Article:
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College of Liberal Arts & Sciences

Educational Leadership Career Overview

There is a need for qualified leaders who have in-depth knowledge of business and school policy and a vision for how we can create highly effective classroom environments for students. Educational administration opportunities involve managing the operations of schools and districts, focusing on results-oriented instruction and oversight of all program areas. The Educational Leadership Graduate Certificate could prepare you to take advantage of educational leadership careers.

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Professional Responsibilities

 

When you earn an Educational Leadership Graduate Certificate, you can be prepared for a fulfilling career in K-12 educational administration. Your professional responsibilities could include:

  • Managing and coordinating teachers, staff and resources to create a thriving learning environment
  • Developing strategic methods of instruction grounded in the fundamentals of educational theory
  • Designing, implementing and assessing training for individuals and groups
  • Assessing community and personal needs to provide quality standards for service
  • Evaluating educational technology opportunities to propose new media learning solutions

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Career Options

 

DeVry University graduates with this graduate certificate will be prepared for educational leadership careers such as:

  • Assistant Principals, who aid the principal in the overall educational administration of the school, including developing new curricula, evaluating teachers, and handling school-community relations. They oversee student discipline, social and recreational programs, and matters of health and safety.
  • Principals, who set the academic tone and work actively with teachers to develop and maintain high curriculum standards, formulate mission statements and establish performance goals and objectives. They visit classrooms, observe teaching methods, review instructional objectives and examine learning materials.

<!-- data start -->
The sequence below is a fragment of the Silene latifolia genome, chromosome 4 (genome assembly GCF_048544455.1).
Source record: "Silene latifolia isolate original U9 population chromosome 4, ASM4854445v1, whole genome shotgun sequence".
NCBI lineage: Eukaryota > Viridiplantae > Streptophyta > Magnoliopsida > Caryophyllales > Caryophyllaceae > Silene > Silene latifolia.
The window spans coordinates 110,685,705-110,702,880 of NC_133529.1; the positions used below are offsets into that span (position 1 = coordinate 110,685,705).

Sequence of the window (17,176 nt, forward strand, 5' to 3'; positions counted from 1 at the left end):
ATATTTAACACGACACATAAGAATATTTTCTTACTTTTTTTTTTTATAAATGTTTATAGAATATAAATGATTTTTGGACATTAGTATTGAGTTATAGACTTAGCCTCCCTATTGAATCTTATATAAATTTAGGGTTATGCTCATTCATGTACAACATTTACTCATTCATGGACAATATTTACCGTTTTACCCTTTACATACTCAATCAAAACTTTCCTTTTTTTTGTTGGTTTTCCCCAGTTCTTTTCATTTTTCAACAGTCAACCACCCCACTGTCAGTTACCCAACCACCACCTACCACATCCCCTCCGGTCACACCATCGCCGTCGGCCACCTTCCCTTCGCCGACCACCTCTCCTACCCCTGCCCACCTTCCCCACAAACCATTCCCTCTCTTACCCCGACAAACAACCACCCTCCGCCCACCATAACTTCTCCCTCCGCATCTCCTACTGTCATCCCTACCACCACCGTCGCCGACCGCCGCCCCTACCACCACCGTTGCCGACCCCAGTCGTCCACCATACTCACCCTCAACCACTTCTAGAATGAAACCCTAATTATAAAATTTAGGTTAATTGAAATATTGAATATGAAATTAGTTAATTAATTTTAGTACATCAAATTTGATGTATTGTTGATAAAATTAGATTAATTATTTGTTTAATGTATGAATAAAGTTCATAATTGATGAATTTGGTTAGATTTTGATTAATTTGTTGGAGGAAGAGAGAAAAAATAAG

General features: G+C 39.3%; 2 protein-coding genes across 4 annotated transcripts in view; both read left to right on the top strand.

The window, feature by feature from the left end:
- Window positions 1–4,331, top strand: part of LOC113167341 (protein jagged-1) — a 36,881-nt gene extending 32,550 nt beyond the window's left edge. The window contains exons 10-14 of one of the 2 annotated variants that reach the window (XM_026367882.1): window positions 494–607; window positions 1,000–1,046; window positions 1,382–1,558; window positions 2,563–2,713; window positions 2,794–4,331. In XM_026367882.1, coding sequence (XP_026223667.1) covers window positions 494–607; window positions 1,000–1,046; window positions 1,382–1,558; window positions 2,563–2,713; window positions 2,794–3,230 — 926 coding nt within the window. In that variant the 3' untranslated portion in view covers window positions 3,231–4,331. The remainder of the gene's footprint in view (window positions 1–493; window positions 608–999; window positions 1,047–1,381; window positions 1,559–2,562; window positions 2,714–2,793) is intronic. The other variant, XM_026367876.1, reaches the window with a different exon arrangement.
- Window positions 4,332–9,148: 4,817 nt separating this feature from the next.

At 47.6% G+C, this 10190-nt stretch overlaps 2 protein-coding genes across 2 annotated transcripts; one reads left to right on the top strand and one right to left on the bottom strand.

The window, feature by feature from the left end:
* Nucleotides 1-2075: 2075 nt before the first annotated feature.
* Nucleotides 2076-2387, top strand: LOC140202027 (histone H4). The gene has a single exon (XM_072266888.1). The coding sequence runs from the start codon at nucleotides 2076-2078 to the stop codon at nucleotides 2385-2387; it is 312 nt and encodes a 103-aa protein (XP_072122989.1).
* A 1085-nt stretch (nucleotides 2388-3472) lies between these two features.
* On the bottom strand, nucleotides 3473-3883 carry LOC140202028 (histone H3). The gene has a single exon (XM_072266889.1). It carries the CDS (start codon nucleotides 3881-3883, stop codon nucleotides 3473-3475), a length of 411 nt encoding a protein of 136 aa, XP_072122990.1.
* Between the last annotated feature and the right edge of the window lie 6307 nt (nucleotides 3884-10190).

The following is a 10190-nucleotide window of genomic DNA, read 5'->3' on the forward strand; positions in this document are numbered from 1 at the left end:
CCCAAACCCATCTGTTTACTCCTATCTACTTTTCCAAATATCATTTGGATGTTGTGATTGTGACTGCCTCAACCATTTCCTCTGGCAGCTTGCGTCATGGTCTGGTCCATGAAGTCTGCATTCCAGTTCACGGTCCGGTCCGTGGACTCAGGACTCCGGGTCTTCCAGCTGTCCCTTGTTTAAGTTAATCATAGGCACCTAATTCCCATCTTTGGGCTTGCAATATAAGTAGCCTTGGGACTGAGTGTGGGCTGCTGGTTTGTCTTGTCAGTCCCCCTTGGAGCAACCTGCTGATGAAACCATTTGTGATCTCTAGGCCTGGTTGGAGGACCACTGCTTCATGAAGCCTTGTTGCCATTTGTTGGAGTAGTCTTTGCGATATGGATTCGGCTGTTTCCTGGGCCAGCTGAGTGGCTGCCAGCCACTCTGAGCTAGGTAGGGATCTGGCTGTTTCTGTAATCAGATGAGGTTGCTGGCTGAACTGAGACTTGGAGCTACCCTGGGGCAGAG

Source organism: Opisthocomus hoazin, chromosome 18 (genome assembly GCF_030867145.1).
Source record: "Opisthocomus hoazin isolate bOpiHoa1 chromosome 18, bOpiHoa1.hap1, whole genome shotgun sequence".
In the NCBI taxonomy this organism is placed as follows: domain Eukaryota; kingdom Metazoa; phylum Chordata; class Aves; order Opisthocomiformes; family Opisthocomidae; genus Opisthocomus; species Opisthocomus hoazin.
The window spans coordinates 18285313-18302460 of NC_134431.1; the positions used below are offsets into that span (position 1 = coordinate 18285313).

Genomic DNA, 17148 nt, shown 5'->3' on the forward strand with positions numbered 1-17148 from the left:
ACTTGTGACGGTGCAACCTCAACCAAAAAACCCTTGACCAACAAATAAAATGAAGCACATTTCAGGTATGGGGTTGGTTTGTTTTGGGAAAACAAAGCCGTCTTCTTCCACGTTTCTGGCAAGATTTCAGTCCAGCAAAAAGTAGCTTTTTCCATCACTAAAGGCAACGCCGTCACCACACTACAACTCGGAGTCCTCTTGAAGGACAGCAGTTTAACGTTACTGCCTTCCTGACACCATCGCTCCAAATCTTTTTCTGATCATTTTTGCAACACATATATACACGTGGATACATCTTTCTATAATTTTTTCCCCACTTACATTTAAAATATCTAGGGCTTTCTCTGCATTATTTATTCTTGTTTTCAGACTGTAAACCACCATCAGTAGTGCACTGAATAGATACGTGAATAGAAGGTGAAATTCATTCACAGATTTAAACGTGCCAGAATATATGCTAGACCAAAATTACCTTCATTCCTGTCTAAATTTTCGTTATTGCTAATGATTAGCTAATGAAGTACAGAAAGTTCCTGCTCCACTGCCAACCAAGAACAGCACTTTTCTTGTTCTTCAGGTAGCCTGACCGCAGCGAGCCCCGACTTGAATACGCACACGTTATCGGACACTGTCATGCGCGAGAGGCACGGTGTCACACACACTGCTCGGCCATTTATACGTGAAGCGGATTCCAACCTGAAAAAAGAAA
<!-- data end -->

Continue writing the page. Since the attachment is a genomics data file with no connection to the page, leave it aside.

• School District Administrators, who oversee public schools under their jurisdiction and direct subject-area programs. They supervise instructional coordinators and curriculum specialists and work with them to evaluate curricula and teaching techniques as well as to develop programs and strategies to improve them.
  • School Superintendents, who direct and coordinate the programs and finances of a school or district, working with and for a board. They address community and parent groups to enlist their support and may supervise examining, appointing, training and promoting teaching personnel.

Want to know more? Request information and a member of our team can help answer your questions.
 

1The majority of U.S. states require school principals to have a school administrator license. To be eligible for licensure, most states require applicants to hold graduate degrees. Candidates are often required to sit for a state-licensing exam and may be required to complete on-the-job training under the supervision of a mentor. Principals or headmasters employed by private schools are not required to obtain state licensure.